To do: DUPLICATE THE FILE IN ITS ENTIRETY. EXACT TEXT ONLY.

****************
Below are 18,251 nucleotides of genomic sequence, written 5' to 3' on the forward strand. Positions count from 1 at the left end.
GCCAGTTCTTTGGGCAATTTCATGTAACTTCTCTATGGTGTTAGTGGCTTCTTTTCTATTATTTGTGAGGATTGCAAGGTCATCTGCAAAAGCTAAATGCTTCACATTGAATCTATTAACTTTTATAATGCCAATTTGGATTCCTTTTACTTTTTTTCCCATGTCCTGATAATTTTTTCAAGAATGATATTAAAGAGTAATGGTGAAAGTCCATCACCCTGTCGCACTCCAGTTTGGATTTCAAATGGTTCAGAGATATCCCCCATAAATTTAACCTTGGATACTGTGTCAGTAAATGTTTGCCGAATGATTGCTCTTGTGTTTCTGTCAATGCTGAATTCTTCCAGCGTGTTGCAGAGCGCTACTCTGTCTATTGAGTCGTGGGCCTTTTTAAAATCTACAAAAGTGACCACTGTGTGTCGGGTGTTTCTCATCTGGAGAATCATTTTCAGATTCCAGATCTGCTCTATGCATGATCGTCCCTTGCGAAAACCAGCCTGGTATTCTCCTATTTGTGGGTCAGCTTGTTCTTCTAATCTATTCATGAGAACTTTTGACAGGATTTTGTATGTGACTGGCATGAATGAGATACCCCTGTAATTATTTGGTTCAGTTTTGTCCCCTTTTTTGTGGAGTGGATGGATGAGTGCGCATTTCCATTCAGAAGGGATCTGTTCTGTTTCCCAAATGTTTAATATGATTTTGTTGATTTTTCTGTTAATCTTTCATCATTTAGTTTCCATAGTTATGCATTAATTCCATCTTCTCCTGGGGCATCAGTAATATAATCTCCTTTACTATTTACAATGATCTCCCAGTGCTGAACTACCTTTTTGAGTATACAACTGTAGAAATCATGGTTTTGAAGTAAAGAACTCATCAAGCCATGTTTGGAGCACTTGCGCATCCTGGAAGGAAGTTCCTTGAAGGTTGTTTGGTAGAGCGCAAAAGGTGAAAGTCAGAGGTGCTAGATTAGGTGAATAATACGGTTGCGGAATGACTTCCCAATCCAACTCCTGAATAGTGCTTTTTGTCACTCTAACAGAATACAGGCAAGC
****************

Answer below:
Below are 18,251 nucleotides of genomic sequence, written 5' to 3' on the forward strand. Positions count from 1 at the left end.
GCCAGTTCTTTGGGCAATTTCATGTAACTTCTCTATGGTGTTAGTGGCTTCTTTTCTATTATTTGTGAGGATTGCAAGGTCATCTGCAAAAGCTAAATGCTTCACATTGAATCTATTAACTTTTATAATGCCAATTTGGATTCCTTTTACTTTTTTTCCCATGTCCTGATAATTTTTTCAAGAATGATATTAAAGAGTAATGGTGAAAGTCCATCACCCTGTCGCACTCCAGTTTGGATTTCAAATGGTTCAGAGATATCCCCCATAAATTTAACCTTGGATACTGTGTCAGTAAATGTTTGCCGAATGATTGCTCTTGTGTTTCTGTCAATGCTGAATTCTTCCAGCGTGTTGCAGAGCGCTACTCTGTCTATTGAGTCGTGGGCCTTTTTAAAATCTACAAAAGTGACCACTGTGTGTCGGGTGTTTCTCATCTGGAGAATCATTTTCAGATTCCAGATCTGCTCTATGCATGATCGTCCCTTGCGAAAACCAGCCTGGTATTCTCCTATTTGTGGGTCAGCTTGTTCTTCTAATCTATTCATGAGAACTTTTGACAGGATTTTGTATGTGACTGGCATGAATGAGATACCCCTGTAATTATTTGGTTCAGTTTTGTCCCCTTTTTTGTGGAGTGGATGGATGAGTGCGCATTTCCATTCAGAAGGGATCTGTTCTGTTTCCCAAATGTTTAATATGATTTTGTTGATTTTTCTGTTAATCTTTCATCATTTAGTTTCCATAGTTATGCATTAATTCCATCTTCTCCTGGGGCATCAGTAATATAATCTCCTTTACTATTTACAATGATCTCCCAGTGCTGAACTACCTTTTTGAGTATACAACTGTAGAAATCATGGTTTTGAAGTAAAGAACTCATCAAGCCATGTTTGGAGCACTTGCGCATCCTGGAAGGAAGTTCCTTGAAGGTTGTTTGGTAGAGCGCAAAAGGTGAAAGTCAGAGGTGCTAGATTAGGTGAATAATACGGTTGCGGAATGACTTCCCAATCCAACTCCTGAATAGTGCTTTTTGTCACTCTAACAGAATACAGGCAAGC